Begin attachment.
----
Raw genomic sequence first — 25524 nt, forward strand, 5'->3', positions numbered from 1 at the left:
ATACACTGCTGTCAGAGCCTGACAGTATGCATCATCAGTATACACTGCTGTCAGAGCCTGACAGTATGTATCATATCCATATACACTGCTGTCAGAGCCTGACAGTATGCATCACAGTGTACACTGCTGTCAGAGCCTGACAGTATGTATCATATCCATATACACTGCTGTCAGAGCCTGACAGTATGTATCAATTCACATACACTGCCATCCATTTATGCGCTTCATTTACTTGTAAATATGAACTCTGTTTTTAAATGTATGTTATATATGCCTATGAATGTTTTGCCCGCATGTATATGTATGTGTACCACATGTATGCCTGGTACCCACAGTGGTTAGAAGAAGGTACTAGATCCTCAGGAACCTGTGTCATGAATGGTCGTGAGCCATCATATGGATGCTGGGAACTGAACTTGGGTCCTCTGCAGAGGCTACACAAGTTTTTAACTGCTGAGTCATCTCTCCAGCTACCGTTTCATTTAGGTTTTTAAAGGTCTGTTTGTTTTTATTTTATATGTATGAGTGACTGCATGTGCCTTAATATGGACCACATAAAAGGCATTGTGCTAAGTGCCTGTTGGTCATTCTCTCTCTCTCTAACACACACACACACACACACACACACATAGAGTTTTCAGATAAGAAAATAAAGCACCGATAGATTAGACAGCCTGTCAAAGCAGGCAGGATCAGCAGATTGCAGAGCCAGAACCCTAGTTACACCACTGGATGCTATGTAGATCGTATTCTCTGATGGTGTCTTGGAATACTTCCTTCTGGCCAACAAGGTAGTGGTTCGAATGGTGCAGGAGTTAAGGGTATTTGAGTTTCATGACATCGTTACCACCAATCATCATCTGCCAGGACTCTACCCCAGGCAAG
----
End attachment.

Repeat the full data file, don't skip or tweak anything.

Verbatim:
Raw genomic sequence first — 25524 nt, forward strand, 5'->3', positions numbered from 1 at the left:
ATACACTGCTGTCAGAGCCTGACAGTATGCATCATCAGTATACACTGCTGTCAGAGCCTGACAGTATGTATCATATCCATATACACTGCTGTCAGAGCCTGACAGTATGCATCACAGTGTACACTGCTGTCAGAGCCTGACAGTATGTATCATATCCATATACACTGCTGTCAGAGCCTGACAGTATGTATCAATTCACATACACTGCCATCCATTTATGCGCTTCATTTACTTGTAAATATGAACTCTGTTTTTAAATGTATGTTATATATGCCTATGAATGTTTTGCCCGCATGTATATGTATGTGTACCACATGTATGCCTGGTACCCACAGTGGTTAGAAGAAGGTACTAGATCCTCAGGAACCTGTGTCATGAATGGTCGTGAGCCATCATATGGATGCTGGGAACTGAACTTGGGTCCTCTGCAGAGGCTACACAAGTTTTTAACTGCTGAGTCATCTCTCCAGCTACCGTTTCATTTAGGTTTTTAAAGGTCTGTTTGTTTTTATTTTATATGTATGAGTGACTGCATGTGCCTTAATATGGACCACATAAAAGGCATTGTGCTAAGTGCCTGTTGGTCATTCTCTCTCTCTCTAACACACACACACACACACACACACACATAGAGTTTTCAGATAAGAAAATAAAGCACCGATAGATTAGACAGCCTGTCAAAGCAGGCAGGATCAGCAGATTGCAGAGCCAGAACCCTAGTTACACCACTGGATGCTATGTAGATCGTATTCTCTGATGGTGTCTTGGAATACTTCCTTCTGGCCAACAAGGTAGTGGTTCGAATGGTGCAGGAGTTAAGGGTATTTGAGTTTCATGACATCGTTACCACCAATCATCATCTGCCAGGACTCTACCCCAGGCAAG